EDITOR’S NOTE: Like any election year, as 2012 progresses, political discussions will intensify—especially among Christians. For believers,there are always complicated questions of faith and policy, how oneaffects the other and when the two should be held separate. But whilethe questions might be the same, the answers people have are oftendifferent. Which is why RELEVANT is taking a few weeks to ask Christians ofvarious political backgrounds to describe how they arrived at theirparticular view and why they vote the way they do. We’ve already heard from a Christian Libertarian, Christian Republican, Christian Democrat and a Christian non-voter. Now, to conclude our series, Jonathan Merritt shares why he resists partisanship and votes as an Independent.
In 2005, I was elected precinct chairman for the 1st district of Georgia’s GOP. I resigned two months later. In less than 60 days, I rushed deep into the bowels of partisan politics where I faced divisiveness, incivility and territorialism. Deciding I could not in good conscience fight for a partisan fiefdom that contributes to the rancor we call the American public square, I walked away. And I’ve never looked back.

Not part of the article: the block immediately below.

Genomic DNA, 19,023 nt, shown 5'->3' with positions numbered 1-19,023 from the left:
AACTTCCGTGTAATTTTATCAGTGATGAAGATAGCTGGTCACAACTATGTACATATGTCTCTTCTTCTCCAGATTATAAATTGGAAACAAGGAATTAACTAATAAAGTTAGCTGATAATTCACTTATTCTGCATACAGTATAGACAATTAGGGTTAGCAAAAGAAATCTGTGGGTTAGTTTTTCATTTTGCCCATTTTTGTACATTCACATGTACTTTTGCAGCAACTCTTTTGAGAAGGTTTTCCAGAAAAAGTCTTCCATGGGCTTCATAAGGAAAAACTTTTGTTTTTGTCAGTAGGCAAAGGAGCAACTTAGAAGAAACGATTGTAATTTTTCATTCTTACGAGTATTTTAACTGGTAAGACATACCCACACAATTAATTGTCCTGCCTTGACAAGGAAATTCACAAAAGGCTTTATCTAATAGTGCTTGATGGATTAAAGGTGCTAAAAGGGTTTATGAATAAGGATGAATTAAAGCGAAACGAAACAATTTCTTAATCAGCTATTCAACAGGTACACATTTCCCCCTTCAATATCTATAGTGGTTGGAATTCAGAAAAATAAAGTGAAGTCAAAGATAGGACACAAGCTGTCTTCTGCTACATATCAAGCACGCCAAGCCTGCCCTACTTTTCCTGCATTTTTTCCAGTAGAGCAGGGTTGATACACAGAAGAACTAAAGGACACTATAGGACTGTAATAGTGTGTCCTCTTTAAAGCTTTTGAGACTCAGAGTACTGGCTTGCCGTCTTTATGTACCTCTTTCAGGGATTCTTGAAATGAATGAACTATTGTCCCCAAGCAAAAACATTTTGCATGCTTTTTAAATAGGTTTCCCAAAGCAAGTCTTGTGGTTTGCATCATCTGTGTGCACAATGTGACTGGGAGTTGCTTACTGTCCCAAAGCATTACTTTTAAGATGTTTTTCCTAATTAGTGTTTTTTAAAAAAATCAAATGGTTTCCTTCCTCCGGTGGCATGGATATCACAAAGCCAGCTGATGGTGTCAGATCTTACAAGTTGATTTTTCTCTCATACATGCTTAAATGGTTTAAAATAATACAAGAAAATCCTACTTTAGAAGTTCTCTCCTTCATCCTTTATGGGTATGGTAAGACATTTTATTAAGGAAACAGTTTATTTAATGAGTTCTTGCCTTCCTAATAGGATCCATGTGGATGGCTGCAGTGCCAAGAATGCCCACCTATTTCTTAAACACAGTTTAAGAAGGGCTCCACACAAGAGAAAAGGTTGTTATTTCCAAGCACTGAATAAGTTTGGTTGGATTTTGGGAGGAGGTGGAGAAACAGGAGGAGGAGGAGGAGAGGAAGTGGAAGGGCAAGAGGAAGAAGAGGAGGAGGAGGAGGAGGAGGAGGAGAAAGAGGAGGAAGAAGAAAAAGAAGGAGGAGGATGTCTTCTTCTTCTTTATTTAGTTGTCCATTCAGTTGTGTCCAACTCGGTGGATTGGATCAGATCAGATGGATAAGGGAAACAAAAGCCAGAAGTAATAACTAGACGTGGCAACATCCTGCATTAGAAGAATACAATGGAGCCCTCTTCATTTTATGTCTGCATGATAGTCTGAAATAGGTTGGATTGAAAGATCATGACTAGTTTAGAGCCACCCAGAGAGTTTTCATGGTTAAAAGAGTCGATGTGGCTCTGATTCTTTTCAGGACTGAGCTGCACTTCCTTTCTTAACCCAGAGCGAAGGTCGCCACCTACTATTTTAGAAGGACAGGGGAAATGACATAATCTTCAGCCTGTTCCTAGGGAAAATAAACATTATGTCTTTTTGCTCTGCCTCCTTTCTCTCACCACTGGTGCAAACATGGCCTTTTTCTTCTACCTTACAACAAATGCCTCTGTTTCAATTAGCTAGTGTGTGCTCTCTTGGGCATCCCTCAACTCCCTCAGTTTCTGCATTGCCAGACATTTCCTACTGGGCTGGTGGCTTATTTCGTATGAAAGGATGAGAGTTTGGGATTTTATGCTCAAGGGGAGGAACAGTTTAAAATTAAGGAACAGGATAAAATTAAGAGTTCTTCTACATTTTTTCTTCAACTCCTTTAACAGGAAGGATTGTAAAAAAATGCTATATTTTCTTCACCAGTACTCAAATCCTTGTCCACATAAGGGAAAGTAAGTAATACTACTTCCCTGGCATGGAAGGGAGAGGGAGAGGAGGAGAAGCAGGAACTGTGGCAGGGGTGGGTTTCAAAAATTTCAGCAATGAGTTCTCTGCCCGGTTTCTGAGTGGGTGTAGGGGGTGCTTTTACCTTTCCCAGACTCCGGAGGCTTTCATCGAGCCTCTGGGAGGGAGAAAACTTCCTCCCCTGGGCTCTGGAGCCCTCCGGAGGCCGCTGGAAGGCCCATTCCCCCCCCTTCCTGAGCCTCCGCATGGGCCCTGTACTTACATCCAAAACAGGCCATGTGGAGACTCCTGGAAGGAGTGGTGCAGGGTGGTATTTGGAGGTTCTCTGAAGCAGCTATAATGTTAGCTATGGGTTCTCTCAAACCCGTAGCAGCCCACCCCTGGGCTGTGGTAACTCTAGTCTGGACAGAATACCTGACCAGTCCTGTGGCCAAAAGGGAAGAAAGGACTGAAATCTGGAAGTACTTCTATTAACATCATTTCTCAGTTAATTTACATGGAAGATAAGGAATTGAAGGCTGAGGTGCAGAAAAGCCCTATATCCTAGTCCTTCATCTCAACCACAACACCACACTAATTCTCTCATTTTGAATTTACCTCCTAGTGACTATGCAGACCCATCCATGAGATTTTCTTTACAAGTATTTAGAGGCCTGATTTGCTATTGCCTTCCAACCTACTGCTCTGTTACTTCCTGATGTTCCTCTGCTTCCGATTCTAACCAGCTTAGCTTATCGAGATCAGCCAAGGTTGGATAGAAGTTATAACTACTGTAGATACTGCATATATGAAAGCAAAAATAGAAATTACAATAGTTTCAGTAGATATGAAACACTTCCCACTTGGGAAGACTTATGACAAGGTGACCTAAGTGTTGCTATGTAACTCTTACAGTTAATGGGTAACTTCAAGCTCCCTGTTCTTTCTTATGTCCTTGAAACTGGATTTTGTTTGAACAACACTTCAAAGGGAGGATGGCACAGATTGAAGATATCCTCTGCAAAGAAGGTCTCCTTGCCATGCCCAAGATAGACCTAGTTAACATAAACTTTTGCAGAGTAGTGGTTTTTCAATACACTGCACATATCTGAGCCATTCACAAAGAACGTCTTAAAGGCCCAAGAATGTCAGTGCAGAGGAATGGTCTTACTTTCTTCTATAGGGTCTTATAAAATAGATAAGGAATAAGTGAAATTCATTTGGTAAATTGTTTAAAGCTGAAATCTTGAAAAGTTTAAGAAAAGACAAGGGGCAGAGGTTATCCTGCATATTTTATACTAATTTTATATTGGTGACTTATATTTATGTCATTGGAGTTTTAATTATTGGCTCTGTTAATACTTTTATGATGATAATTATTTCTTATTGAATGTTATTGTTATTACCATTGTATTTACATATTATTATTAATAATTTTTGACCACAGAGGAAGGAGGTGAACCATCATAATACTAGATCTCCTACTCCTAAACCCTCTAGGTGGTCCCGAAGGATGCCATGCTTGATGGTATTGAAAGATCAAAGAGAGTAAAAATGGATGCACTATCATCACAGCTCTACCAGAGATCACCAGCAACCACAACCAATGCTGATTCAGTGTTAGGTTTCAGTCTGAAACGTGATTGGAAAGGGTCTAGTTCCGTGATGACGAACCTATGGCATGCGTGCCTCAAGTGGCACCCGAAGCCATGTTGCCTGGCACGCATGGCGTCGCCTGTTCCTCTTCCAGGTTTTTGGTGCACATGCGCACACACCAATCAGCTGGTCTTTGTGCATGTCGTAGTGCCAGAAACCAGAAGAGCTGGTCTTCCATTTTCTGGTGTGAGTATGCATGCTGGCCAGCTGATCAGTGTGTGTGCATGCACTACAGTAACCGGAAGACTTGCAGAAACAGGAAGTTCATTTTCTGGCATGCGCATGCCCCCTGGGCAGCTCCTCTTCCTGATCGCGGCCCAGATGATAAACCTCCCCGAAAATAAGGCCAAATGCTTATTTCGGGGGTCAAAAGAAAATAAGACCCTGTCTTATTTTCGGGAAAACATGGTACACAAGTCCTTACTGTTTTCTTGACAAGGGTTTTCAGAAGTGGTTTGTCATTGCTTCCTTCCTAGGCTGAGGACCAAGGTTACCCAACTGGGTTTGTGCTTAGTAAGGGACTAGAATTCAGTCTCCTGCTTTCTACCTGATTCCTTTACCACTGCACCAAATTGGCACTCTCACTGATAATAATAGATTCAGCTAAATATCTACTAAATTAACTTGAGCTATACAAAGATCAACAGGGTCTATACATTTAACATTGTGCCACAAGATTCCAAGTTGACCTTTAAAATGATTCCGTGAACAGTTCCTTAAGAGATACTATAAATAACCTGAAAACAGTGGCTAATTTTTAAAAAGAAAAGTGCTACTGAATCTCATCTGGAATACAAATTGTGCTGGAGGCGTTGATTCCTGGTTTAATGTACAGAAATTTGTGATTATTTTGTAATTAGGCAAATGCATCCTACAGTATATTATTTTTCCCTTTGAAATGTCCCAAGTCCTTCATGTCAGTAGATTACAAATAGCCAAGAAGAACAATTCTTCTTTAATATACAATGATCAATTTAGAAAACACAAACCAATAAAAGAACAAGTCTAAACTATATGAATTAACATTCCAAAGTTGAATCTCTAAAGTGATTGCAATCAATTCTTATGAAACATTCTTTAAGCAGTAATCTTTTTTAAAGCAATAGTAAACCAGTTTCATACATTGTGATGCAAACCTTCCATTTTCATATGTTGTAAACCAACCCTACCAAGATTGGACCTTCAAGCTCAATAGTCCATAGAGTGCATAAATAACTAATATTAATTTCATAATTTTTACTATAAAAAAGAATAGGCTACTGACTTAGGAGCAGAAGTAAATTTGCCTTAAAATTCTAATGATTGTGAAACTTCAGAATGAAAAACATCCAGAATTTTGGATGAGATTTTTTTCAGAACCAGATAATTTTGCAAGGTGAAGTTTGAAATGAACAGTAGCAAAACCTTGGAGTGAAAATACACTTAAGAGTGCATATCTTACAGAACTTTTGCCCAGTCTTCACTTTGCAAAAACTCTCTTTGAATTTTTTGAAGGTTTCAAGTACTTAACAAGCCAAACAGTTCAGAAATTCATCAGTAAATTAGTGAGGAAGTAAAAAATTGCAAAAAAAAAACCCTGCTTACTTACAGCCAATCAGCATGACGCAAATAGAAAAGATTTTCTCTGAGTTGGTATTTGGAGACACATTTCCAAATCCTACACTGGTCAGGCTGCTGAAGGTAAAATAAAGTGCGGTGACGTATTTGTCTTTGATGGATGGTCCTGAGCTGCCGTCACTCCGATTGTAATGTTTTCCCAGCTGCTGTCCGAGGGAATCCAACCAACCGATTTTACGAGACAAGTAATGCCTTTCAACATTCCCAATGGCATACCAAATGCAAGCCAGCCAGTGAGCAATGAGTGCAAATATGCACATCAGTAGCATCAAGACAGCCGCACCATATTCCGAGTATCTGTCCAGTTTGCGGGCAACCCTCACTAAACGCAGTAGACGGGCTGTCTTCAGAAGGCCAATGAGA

As it turns out, most Americans share the same sentiments. More than two-thirds of our citizens are dissatisfied with a Congress that has become hopelessly divided across party lines. Roughly the same proportion is fed up with Republicans, the Tea Party, Democrats and the Occupy-everything movement. According to Pew Research Center for the People and the Press, “By almost every conceivable measure Americans are less positive and more critical of government these days.”
As a people, we’ve come to see the wisdom of Ross Douthat of The New York Times: “Is there anything good to be said about the partisan mindset? On an individual level, no. It corrupts the intellect and poisons the wells of human sympathy. Honor belongs to the people who resist partisanship’s pull, instead of rowing with it.”